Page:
In this second podcast of our four-part series “Life behind the numbers”, in partnership with Discovery Life, we look at how you can use life cover not only to provide for the unexpected, but also to save towards your child’s education.
I have two sons, with the youngest currently in matric. So I have another five years of education expenses still ahead of me.
When it came to estate planning, the main concern for me and my husband was that if something happened to one of us, we should still be able to afford to educate our sons.
But at the same time we are also trying to save for their future education. So how does one find a balance between protecting against an unknown risk while planning for a known future?
In this podcast, I am joined by Discovery Life Deputy Chief Executive, Gareth Friedlander and Head of Market Analytics and R&D, Kashmeera Kanji. We unpack the importance and value of having a risk-protection product that enables parents to cover the costs of their children’s education.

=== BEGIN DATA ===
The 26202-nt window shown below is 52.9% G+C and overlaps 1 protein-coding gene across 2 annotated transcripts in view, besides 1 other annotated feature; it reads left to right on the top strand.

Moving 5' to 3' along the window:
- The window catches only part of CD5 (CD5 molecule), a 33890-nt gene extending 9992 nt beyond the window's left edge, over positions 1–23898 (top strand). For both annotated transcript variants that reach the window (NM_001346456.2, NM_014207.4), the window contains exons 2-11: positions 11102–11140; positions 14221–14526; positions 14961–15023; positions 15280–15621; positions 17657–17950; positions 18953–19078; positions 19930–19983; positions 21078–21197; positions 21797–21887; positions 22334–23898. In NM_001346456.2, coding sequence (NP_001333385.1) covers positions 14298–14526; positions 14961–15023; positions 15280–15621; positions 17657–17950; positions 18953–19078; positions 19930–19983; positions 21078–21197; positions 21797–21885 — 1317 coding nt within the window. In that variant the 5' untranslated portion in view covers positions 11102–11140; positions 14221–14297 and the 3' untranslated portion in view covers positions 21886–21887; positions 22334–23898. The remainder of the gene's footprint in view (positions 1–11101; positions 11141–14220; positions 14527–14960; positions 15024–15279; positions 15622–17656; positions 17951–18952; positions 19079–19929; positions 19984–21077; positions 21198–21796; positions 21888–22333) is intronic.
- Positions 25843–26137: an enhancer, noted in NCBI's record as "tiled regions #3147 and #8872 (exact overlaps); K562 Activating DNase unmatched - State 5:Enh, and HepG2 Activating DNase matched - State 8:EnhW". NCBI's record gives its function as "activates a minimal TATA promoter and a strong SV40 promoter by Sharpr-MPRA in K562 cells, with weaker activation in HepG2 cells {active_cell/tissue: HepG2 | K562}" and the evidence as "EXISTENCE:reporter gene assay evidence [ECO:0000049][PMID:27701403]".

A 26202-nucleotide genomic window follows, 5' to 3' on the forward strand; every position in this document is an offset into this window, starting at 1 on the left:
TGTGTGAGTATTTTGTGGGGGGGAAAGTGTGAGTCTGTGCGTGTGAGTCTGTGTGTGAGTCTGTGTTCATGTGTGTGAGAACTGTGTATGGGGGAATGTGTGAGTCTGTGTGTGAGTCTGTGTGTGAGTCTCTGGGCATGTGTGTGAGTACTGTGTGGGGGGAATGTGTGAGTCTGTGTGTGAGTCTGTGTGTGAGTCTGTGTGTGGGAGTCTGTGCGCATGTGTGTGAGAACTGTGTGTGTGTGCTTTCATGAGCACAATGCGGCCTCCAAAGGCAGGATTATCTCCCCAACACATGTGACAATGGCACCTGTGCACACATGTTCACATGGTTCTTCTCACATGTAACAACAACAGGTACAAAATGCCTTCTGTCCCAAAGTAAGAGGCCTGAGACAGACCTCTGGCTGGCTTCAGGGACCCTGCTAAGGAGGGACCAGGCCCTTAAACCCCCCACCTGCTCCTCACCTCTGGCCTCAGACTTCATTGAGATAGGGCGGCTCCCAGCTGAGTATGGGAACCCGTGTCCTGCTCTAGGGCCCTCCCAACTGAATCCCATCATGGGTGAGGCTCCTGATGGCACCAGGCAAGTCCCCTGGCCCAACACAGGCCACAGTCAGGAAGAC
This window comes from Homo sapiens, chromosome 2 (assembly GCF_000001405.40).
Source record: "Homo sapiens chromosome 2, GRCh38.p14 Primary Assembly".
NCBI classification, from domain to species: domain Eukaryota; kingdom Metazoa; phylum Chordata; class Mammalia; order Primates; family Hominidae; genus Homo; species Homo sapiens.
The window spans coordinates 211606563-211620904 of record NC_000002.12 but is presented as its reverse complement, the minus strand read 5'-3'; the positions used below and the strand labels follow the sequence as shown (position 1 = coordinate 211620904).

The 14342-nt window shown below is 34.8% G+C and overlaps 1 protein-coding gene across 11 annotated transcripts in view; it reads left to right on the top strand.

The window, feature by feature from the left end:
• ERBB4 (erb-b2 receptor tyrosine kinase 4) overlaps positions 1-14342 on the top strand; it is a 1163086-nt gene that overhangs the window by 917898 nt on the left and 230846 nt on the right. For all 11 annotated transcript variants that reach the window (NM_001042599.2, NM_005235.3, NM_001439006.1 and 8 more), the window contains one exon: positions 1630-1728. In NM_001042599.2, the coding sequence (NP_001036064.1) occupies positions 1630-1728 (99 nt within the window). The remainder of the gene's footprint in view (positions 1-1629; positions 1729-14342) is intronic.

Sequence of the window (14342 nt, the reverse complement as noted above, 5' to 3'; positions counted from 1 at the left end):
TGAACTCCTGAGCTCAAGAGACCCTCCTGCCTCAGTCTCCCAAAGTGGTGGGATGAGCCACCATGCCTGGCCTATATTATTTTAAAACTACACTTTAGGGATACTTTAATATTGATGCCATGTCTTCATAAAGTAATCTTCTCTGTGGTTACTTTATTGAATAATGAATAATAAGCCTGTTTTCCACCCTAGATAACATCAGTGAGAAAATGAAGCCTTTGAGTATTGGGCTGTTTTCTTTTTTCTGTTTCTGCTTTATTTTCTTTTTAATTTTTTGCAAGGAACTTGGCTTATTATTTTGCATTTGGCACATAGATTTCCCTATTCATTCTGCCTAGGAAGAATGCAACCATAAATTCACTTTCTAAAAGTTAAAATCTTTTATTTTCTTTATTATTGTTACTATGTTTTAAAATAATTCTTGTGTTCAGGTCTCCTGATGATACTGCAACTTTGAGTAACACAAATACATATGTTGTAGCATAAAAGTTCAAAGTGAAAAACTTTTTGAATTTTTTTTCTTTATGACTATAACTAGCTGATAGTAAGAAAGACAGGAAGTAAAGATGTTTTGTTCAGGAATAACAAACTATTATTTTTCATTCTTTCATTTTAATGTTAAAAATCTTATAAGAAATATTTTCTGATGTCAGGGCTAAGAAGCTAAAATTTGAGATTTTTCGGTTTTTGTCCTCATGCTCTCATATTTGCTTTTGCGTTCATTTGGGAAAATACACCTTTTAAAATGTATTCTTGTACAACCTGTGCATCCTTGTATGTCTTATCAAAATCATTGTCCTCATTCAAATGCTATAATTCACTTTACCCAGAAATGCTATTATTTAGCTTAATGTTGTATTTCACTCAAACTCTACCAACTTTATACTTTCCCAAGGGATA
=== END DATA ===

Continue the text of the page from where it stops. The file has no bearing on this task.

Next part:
They discuss how you can use life cover not only to provide for the unexpected, but also to save towards your child’s education.
We discuss how a risk-protection product, like Discovery’s Global Education Protector, provides the buffer needed when it comes to financing your child’s education – from creche to tertiary level, and even international tertiary education.
The product tries to solve that difficult issue of how to both protect yourself for the unforseen events, but also save for the known events.
Covering your child’s education
By taking out this type of risk protection, you give yourself the peace of mind that your child’s education is covered, but through Discovery’s shared value model, just by being healthy, you’re effectively funding a big pot of money for your child’s future education.
But what do the numbers tell us about whether this type of product is even necessary? We analyse the claim statistics ‒ the extent to which parents or guardians have claimed against this risk protection ‒ and we find out about the type of benefits paid out.
Kanji also unpacks some unsettling figures around increasing illnesses in children and whether this is something we should be concerned about.